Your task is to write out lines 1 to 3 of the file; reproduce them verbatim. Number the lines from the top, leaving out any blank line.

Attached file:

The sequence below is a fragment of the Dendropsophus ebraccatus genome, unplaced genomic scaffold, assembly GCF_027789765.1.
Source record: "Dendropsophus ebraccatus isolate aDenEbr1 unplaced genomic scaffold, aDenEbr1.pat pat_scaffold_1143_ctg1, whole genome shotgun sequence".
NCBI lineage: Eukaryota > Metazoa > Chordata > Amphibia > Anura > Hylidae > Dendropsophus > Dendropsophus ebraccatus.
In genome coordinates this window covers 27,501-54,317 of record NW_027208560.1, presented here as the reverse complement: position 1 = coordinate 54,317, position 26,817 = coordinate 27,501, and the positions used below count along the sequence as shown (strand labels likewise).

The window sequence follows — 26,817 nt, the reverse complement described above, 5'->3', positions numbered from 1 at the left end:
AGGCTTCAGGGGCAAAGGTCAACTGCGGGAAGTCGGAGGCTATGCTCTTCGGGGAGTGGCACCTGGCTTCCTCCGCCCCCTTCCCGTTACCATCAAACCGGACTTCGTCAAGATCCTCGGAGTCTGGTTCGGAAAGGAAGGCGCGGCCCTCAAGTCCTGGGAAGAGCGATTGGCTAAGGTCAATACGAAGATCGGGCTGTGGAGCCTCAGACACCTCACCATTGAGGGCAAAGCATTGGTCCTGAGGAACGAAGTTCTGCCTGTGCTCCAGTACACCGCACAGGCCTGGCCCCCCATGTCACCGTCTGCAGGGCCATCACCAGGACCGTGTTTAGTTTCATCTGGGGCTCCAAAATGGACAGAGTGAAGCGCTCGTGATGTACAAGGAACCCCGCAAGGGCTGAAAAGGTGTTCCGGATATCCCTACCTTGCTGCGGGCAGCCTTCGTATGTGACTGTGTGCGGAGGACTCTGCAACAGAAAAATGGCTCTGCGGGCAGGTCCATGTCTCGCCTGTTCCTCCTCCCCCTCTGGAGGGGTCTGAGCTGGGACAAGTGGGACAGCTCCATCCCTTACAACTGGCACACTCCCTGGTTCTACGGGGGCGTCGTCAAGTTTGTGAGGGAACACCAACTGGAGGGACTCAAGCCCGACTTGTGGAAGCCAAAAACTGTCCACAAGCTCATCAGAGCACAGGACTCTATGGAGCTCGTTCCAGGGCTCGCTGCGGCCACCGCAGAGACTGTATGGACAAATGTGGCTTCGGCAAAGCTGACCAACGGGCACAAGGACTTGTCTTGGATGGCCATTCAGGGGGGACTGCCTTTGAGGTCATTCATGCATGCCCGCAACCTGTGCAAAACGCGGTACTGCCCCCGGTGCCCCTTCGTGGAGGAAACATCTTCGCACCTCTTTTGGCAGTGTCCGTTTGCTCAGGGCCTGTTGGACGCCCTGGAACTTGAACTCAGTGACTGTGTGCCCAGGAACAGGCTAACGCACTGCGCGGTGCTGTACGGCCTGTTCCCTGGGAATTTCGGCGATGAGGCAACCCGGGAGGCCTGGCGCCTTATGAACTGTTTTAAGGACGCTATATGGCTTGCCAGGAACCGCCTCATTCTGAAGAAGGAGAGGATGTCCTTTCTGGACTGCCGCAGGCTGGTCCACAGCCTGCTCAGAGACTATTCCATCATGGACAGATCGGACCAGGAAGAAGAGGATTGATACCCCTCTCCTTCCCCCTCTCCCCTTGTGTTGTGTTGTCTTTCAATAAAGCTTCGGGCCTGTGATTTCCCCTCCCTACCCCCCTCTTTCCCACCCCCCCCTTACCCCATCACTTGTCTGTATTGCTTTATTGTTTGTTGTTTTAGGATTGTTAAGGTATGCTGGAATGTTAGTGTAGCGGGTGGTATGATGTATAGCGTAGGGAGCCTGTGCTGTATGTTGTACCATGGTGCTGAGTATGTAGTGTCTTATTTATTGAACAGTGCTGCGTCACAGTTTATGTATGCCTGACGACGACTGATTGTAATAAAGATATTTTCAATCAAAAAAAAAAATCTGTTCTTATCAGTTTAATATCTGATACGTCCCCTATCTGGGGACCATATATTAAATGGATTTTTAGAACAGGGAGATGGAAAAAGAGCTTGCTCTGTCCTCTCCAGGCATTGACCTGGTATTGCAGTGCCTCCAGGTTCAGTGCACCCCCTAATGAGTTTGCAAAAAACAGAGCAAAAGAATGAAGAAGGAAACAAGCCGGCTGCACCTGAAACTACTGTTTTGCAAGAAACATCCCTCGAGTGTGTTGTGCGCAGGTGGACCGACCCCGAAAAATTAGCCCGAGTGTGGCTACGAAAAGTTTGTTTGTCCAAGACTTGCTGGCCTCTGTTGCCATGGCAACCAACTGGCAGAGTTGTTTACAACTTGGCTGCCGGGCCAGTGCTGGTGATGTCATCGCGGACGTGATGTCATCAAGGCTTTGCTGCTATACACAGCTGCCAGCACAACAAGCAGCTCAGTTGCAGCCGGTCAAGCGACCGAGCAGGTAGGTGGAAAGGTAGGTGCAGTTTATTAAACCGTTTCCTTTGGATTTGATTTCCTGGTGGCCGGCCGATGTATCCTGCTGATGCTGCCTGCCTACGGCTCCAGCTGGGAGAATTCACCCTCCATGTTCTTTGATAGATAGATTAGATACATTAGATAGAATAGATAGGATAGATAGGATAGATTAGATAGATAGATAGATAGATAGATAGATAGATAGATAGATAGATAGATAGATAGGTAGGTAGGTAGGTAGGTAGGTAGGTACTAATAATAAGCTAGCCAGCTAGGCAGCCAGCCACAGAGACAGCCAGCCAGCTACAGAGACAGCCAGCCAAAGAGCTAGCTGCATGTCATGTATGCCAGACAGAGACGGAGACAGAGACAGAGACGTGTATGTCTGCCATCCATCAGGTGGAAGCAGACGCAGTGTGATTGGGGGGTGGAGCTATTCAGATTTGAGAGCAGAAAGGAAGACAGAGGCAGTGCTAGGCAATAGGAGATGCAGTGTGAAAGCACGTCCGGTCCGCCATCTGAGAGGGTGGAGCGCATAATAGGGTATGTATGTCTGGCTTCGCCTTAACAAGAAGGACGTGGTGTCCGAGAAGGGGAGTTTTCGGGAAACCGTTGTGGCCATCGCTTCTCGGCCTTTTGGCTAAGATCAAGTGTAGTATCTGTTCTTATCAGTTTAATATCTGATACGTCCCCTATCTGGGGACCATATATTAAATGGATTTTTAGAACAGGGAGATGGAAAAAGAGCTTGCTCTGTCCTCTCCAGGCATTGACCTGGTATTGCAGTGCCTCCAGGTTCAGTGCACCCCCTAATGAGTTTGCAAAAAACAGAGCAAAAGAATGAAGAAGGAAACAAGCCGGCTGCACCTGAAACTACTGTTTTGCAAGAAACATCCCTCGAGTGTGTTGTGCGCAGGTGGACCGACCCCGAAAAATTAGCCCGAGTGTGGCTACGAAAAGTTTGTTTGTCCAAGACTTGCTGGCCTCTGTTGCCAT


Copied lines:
The sequence below is a fragment of the Dendropsophus ebraccatus genome, unplaced genomic scaffold, assembly GCF_027789765.1.
Source record: "Dendropsophus ebraccatus isolate aDenEbr1 unplaced genomic scaffold, aDenEbr1.pat pat_scaffold_1143_ctg1, whole genome shotgun sequence".
NCBI lineage: Eukaryota > Metazoa > Chordata > Amphibia > Anura > Hylidae > Dendropsophus > Dendropsophus ebraccatus.